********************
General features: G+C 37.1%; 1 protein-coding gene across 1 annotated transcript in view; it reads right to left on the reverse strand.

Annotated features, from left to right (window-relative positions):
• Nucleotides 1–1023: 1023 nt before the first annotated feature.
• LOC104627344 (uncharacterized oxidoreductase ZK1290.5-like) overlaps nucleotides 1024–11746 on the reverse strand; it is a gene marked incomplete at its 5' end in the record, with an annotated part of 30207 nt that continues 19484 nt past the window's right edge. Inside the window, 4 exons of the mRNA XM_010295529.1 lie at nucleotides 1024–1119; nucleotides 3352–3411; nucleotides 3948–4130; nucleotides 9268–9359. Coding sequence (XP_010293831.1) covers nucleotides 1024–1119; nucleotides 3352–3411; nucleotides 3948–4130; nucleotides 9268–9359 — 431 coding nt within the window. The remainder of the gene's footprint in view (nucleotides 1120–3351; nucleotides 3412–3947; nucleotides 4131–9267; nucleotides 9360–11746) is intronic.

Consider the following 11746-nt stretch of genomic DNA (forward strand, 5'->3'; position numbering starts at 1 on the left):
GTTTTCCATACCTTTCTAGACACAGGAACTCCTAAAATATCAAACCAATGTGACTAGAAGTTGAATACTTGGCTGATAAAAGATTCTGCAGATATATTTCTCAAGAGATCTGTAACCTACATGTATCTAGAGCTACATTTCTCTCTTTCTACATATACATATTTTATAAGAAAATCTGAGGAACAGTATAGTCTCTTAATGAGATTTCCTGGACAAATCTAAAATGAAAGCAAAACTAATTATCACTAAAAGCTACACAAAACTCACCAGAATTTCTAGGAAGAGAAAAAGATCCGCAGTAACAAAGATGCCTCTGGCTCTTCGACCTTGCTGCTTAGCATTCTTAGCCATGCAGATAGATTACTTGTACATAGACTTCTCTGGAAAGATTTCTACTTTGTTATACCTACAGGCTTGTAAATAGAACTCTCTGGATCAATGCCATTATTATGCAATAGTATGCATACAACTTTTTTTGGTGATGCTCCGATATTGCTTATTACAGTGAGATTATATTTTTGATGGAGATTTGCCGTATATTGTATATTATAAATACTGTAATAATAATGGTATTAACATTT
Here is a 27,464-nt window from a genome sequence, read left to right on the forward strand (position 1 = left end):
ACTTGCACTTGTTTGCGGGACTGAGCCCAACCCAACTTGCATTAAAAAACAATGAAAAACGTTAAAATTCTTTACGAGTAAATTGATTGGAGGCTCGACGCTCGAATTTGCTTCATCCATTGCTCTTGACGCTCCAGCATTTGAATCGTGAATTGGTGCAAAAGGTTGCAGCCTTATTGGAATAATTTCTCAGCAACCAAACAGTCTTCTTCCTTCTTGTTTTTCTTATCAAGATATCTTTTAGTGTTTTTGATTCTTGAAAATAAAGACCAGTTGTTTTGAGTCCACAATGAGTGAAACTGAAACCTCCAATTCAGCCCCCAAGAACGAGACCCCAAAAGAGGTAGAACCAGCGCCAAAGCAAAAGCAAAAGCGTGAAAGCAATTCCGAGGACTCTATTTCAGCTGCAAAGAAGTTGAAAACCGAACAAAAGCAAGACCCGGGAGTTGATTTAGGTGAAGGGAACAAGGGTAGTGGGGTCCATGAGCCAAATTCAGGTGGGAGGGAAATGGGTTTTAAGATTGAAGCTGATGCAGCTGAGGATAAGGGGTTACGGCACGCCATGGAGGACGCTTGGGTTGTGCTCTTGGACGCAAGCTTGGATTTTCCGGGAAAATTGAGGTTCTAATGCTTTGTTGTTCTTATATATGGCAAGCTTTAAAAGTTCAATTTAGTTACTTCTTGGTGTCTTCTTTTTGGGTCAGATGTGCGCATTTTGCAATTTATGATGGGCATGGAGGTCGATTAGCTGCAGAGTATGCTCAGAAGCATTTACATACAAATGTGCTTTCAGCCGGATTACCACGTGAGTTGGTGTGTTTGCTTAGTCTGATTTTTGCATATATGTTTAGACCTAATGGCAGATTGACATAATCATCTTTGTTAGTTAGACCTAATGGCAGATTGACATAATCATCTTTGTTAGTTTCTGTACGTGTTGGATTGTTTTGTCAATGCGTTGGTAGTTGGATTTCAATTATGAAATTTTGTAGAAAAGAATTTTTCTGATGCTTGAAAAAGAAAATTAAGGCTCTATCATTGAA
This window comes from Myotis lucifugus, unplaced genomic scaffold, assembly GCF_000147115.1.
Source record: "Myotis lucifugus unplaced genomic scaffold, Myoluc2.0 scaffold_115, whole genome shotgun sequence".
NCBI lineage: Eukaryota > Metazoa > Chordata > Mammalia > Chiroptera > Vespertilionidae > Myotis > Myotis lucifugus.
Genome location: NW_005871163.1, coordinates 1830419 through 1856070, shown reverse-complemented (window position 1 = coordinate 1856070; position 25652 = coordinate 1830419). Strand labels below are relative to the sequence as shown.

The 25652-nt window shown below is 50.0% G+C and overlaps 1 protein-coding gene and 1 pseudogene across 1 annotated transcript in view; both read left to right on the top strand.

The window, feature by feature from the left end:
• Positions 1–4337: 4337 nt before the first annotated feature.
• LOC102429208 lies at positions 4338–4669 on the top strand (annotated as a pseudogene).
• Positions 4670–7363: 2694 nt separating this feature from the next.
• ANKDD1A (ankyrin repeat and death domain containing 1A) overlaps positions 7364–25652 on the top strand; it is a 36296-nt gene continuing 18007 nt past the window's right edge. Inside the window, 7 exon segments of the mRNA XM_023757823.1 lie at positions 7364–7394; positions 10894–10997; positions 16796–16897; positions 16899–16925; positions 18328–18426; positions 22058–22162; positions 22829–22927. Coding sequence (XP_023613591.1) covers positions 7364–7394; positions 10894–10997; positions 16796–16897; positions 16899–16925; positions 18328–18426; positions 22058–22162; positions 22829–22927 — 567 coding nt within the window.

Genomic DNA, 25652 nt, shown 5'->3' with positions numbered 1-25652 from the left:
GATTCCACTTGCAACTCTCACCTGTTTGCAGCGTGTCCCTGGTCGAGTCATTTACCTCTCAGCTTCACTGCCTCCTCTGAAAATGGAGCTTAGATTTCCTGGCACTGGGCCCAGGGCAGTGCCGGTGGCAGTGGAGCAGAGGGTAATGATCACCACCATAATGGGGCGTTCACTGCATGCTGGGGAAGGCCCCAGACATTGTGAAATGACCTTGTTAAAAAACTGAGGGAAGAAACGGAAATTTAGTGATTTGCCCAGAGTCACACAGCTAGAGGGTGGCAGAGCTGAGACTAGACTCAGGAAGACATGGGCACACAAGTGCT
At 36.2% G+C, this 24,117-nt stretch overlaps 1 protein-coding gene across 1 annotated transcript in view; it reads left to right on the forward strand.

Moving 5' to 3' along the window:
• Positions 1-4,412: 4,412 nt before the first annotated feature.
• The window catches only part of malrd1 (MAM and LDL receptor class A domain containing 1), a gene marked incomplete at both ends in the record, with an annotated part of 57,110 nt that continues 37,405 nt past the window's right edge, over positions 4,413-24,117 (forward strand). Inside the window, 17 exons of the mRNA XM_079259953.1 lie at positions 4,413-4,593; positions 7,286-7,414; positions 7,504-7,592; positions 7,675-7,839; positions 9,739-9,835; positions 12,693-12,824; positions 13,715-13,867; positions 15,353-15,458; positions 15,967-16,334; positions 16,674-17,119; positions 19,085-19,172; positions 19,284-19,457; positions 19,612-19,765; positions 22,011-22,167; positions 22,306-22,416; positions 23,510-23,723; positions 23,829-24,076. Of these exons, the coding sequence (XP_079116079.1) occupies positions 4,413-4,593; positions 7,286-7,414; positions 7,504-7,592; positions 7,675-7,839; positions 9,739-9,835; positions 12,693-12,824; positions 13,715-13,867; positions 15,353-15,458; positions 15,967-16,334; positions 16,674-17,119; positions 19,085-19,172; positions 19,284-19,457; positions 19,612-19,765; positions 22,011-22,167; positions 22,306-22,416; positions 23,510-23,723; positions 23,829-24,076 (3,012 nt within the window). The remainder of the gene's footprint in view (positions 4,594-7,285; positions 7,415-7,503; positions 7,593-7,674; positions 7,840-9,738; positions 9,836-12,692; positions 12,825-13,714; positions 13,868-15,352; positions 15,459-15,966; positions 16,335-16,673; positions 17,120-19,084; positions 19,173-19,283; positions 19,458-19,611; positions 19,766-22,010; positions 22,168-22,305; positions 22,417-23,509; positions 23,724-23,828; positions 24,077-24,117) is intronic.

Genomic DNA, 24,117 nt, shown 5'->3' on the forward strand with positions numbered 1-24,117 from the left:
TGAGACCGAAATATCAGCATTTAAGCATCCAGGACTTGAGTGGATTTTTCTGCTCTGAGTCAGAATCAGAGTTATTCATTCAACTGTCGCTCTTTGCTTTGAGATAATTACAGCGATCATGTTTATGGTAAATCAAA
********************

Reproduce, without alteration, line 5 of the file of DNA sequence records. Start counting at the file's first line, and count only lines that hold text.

Consider the following 11746-nt stretch of genomic DNA (forward strand, 5'->3'; position numbering starts at 1 on the left):